iOS 15.2 is here, keeping your data alive after you die

Your Apple ID information has a place to go after your death, provided you use Apple’s new Digital Legacy to designate up to five people who will have access to all your files and data as you make your way to the Afterlife.

The position was already pledged at Apple’s Worldwide Developer’s Conference in June. Starting today, the feature will actually be available as part of the iOS 15.2 update (which also adds the Apple Music Siri-only subscription). It’s a nice idea to make sure that all the data you’ve accumulated over the years on your Apple devices isn’t lost when you die. After all, they are collected by Apple and stored in the cloud under your Apple ID.

You should not see this as transferring your credentials and iPhone PIN. It goes beyond that. The position assumes that you are no longer there to manage your affairs or secure your important data. The person you give access will also have full access to almost everything stored with the ID. This includes photos, notes, email, contacts, calendars, iCloud Drive files, backups, health data, and even Safari bookmarks. Yes, it’s quite a list!

It is not possible to determine what a Legacy Contact can and cannot see. Maybe it’s time to clean up a bit now.

How does it work?

There are now settings within iOS that allow you to save up to five Legacy Contacts. They receive a message asking them to fulfill that role. You will of course see if they accept the request. The contacts who accept the task are given a passcode that is stored in their own Apple ID settings.

When you die, a Legacy Contact can enter the access code on Apple’s Digital Legacy page or through the Legacy Contact page on the iPhone. In addition, proof of death must be handed over, in the form of a death certificate. From that moment on, they have access to all data.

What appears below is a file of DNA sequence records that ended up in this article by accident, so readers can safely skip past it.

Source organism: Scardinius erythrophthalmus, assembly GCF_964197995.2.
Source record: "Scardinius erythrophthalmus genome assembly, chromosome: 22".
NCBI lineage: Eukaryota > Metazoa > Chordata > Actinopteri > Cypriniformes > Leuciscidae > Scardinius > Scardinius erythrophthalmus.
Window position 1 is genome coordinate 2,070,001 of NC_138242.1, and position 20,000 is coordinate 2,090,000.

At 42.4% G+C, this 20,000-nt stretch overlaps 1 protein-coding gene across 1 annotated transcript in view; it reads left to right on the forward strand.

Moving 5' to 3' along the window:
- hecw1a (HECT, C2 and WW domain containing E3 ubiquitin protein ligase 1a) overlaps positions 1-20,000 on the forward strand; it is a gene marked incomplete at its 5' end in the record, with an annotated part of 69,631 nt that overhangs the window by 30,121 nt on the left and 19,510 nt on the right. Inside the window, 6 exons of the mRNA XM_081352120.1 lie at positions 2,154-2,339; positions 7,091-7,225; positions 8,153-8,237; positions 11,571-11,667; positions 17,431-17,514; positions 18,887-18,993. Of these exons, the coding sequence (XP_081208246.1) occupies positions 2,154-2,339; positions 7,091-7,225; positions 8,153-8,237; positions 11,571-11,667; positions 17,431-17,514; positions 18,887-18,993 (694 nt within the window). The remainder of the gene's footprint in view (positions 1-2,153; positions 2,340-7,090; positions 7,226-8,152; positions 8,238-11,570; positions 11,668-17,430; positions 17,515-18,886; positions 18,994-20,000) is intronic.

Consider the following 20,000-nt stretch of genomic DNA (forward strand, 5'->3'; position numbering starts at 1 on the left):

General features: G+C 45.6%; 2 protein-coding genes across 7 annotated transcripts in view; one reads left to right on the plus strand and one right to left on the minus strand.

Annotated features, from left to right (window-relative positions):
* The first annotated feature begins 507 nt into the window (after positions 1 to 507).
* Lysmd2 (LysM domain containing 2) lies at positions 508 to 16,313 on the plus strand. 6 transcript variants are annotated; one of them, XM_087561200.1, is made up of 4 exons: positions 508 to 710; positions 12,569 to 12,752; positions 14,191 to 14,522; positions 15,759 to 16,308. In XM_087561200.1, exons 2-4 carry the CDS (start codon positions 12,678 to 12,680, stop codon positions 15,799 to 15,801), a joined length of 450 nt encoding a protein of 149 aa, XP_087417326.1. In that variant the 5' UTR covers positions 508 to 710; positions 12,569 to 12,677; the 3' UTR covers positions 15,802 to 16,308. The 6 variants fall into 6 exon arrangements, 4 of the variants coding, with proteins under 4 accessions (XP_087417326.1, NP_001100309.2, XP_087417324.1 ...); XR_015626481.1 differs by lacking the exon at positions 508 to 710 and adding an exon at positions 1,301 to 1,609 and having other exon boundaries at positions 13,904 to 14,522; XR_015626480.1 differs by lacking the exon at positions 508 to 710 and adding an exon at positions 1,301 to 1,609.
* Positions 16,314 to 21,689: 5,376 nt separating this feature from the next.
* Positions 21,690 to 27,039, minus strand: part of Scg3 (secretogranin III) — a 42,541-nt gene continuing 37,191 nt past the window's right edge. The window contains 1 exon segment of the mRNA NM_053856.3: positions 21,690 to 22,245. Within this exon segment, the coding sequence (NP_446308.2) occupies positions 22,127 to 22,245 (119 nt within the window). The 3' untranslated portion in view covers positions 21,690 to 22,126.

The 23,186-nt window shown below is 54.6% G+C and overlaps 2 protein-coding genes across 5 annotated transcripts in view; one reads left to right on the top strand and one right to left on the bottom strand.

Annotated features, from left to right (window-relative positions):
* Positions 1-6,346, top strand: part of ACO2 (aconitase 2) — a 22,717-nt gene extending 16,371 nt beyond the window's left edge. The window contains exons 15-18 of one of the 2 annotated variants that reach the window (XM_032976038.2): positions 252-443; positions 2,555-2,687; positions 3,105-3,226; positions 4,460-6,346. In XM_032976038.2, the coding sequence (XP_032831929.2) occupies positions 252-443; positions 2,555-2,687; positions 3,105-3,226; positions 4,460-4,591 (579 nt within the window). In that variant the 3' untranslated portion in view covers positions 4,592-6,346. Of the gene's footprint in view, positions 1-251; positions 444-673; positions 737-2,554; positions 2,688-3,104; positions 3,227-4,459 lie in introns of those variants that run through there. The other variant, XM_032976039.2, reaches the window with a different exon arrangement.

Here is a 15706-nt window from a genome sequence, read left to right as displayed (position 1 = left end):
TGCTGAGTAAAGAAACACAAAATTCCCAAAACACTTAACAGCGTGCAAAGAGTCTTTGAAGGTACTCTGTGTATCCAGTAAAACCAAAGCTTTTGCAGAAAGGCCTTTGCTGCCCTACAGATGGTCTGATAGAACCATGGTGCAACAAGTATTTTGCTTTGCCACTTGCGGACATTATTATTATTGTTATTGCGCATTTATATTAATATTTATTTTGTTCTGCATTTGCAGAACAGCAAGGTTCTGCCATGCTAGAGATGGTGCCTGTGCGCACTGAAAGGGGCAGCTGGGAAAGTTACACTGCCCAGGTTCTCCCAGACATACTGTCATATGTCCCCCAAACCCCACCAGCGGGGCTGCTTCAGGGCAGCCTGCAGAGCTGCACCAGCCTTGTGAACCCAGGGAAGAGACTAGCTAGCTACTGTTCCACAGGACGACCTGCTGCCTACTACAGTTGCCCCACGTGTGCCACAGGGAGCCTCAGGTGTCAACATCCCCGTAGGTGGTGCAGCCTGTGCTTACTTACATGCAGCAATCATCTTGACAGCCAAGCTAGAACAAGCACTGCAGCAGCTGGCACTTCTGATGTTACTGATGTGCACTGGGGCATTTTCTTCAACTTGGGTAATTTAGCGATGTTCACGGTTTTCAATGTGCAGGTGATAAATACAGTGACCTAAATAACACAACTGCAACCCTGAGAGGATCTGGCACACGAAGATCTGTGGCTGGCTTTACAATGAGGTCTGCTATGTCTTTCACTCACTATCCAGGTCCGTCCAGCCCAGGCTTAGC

Apple’s settings page where you can add new Legacy contacts. (Image credit: Future)

Analysis: What happens after you die?

The question of what happens to our digital selves when we die has been asked many times. Facebook is creating memorial accounts for deceased relatives, which is a way to preserve Uncle Frans’ collection of cat videos. Twitter is working with family members to relegate (or deactivate) access to accounts to administrators. Although I don’t think anyone is going to put a lot of energy into that if you don’t give the relatives a concrete order to do so.

However, it remains a broader problem: what should you do with the important personal data? Daniel Sieberg and Rikard Steiber, the founders of the Digital Legacy preservation platform Goodtrust, have written a book: Digital legacy: Take Control of Your Online Afterlife. This book explores the digital questions about the afterlife that most of us face, and how virtually everyone else fails to face them.

“This is an important feature for both Apple and the end users. It is almost impossible to retrieve photos from Apple iCloud of a deceased loved one because consumers must prove that the loved one has died, but also that the requesting person is the legal beneficiary of In many cases, Apple can demand a court order ordering Apple to deliver photos of the deceased to the next of kin,” said Steiber, CEO of GoodTrust.

If you want to assign Legacy contacts, you can follow these simple steps. I recommend contacting those relatives first. No need to scare them with discussions about your death, let’s hope it doesn’t happen soon.

Open Settings on your iPhone and select your Apple ID at the top of the screen. Then select Password & Security and the Legacy Contact feature. There you will find the option to add new Legacy contacts. This could be friends, family or anyone you trust with your digital legacy.

Already using Apple Family Sharing? Then you can easily add family members to the list. Only family members older than 13 have access to your account with a Legacy Key. It is also very easy to remove your ex from your Legacy contacts. Follow the same steps to the Legacy Contacts menu, select the name and then delete them as a contact.

As I noted above, the keys are automatically saved on the iPhone from the Legacy Contacts. If they do not have the latest version of iOS or if they work with an Android smartphone, for example, you can print the Heritage Key or make a PDF of it and send it to them.

After you gain access to the account, you can manage it for up to three years. That works just like any other active Apple ID, including 2-factor authentication. After the three years, the account will be closed and you will lose all associated data.